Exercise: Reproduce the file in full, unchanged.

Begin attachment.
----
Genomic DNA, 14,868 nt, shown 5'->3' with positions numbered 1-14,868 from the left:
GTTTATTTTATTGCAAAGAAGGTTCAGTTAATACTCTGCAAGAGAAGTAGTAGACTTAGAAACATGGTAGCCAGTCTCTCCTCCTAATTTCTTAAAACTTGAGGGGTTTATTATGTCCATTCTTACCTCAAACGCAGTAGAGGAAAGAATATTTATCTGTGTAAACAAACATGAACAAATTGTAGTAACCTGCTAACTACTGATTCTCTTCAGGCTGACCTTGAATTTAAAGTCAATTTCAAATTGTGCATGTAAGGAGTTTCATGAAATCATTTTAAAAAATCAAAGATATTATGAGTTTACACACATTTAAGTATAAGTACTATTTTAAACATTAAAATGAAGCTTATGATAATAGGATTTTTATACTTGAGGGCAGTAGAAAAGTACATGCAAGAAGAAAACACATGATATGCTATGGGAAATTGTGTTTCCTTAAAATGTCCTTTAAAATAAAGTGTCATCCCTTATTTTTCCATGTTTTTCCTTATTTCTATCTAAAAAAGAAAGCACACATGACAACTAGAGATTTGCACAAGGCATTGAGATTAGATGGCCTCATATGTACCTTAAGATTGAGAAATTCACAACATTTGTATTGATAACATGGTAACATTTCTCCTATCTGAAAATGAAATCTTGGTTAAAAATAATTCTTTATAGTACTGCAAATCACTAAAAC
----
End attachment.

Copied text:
Genomic DNA, 14,868 nt, shown 5'->3' with positions numbered 1-14,868 from the left:
GTTTATTTTATTGCAAAGAAGGTTCAGTTAATACTCTGCAAGAGAAGTAGTAGACTTAGAAACATGGTAGCCAGTCTCTCCTCCTAATTTCTTAAAACTTGAGGGGTTTATTATGTCCATTCTTACCTCAAACGCAGTAGAGGAAAGAATATTTATCTGTGTAAACAAACATGAACAAATTGTAGTAACCTGCTAACTACTGATTCTCTTCAGGCTGACCTTGAATTTAAAGTCAATTTCAAATTGTGCATGTAAGGAGTTTCATGAAATCATTTTAAAAAATCAAAGATATTATGAGTTTACACACATTTAAGTATAAGTACTATTTTAAACATTAAAATGAAGCTTATGATAATAGGATTTTTATACTTGAGGGCAGTAGAAAAGTACATGCAAGAAGAAAACACATGATATGCTATGGGAAATTGTGTTTCCTTAAAATGTCCTTTAAAATAAAGTGTCATCCCTTATTTTTCCATGTTTTTCCTTATTTCTATCTAAAAAAGAAAGCACACATGACAACTAGAGATTTGCACAAGGCATTGAGATTAGATGGCCTCATATGTACCTTAAGATTGAGAAATTCACAACATTTGTATTGATAACATGGTAACATTTCTCCTATCTGAAAATGAAATCTTGGTTAAAAATAATTCTTTATAGTACTGCAAATCACTAAAAC